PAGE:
Hard Work is Euphoric

I’m never retiring.  As long as I can roll out of bed and stay upright for eight hours, I’m manning the battalions of the work front.  You see, Mom was meticulous and would tear our bed sheets off the bed, demanding we remake it at the sign of the slightest crease.  And Dad was the first business in the city to offer 24-7 service within his industry.  So, Dad’s phone rang day and night, often requiring him to go to work at three, four, or five in the morning.  Dad got his sleep during daytime TV commercial breaks.

Even more compelling, my older brother was a big dreamer.  He dreamed of starting a band, becoming a famous actor, or making it big in business.  He included me in his dreams.  For instance, he almost had a TV sitcom for which he wanted me to produce the music score.  He had funding from the Canadian National Film Board, but the project was never completed.  And then, he became the global finance director for a public company, making as much money as a competent psychiatrist earns within a year.

So, my brother conditioned me to dream big, while he and my parents conditioned me to work hard.  However, I was stricken with extreme anxiety and chronic illness for nearly a decade, so I could no longer work.  During that languishing, I read every book I could find on how to cure myself.  Finally, after nearly a decade, I’m back in the race.  I aim to earn a quarter of a million annually and achieve enlightenment.  I may or may not accomplish this, but it’s the process where all the fun lies.

With that said, here are some key reasons why hard work pays off: In her book Mindset, Carol Dweck says hard work is the solution to success.  It’s common sense: effort trumps innate aptitude.  That’s because anything can be learned.  But talent without action may not manifest the intended heights of achievement.

Hard work helps us overcome failures, and everybody experiences failures.  That’s because we are all beautifully flawed.  And our shortcomings lead to treasures, for our weaknesses trigger the need for growth—like the need for oxygen.  And when that need for change is met with hard work, it’s like a petunia bursting with its first bloom.  Even if the end goal fails, the process is golden.  That’s because that process has infinite positive implications for future success.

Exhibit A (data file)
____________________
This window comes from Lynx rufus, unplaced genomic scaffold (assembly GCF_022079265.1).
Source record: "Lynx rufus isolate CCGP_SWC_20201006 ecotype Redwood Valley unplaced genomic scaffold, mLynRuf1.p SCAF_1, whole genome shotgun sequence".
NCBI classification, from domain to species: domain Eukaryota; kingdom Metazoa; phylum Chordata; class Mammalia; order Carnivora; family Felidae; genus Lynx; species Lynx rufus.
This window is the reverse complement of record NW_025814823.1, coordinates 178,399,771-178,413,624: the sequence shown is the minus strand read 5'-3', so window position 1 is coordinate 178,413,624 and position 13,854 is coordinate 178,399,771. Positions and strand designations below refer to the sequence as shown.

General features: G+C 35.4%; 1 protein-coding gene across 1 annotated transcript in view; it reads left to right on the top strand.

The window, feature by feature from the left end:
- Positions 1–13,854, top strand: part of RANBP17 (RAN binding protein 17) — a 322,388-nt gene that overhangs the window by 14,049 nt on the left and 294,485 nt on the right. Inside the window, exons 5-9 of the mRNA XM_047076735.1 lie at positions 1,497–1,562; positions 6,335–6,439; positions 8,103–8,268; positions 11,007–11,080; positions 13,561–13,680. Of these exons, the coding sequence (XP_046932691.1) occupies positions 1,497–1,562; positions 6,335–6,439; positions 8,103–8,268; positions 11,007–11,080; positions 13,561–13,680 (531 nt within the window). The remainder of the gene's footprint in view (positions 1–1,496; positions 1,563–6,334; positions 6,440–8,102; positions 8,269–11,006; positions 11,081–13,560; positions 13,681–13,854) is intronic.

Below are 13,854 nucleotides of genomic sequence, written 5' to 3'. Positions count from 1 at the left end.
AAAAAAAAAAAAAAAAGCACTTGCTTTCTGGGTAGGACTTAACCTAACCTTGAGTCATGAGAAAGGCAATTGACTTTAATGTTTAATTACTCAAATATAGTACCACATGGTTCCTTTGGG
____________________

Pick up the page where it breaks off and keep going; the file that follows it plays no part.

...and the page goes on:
Hard work can make us wealthier, better-looking, healthier, and happier.  I can’t recommend strenuous exercise enough.  My best photos are all taken when I’ve been exercising hard.  And laborious exercise spikes energy.  Thanks to hard work, the life force leaving me a year ago is back in full force.  Success requires a high level of energy, which exercise gives.

Without hard work, we can show an innate talent.  But combine that talent with hard work, and we’re unstoppable.  Even without profound talent, hard work can make us successful beyond our dreams.  And we’ll go far if we bust and move long after the first sign of resistance.

Some people seem like they are meant to watch the world go by.  Or are they?  It’s a choice.  It’s like someone whose never been encouraged or exposed to hard work.  They may not like it.  But one commonality exists among people who work hard: they taste the bliss.  It’s pushing ourselves so hard in a workout that our bodies flood with endorphins, our senses heighten, and food tastes more delicious by a factor of a thousand.  Or it’s stretching ourselves to our limits at our desks daily to gain the euphoria of new skills and a profoundly more affluent lifestyle.  Once we’ve tasted the accumulative bliss from hard work, we’ll never aim to settle for less.  There is a reason why Olympians, business tycoons, and famous actors work endlessly at their crafts: hard work is a high.  And many success stories are about ordinary people who achieve extraordinary results.  We all have the potential to transform our lives into dreams–even miracles—by busting and moving.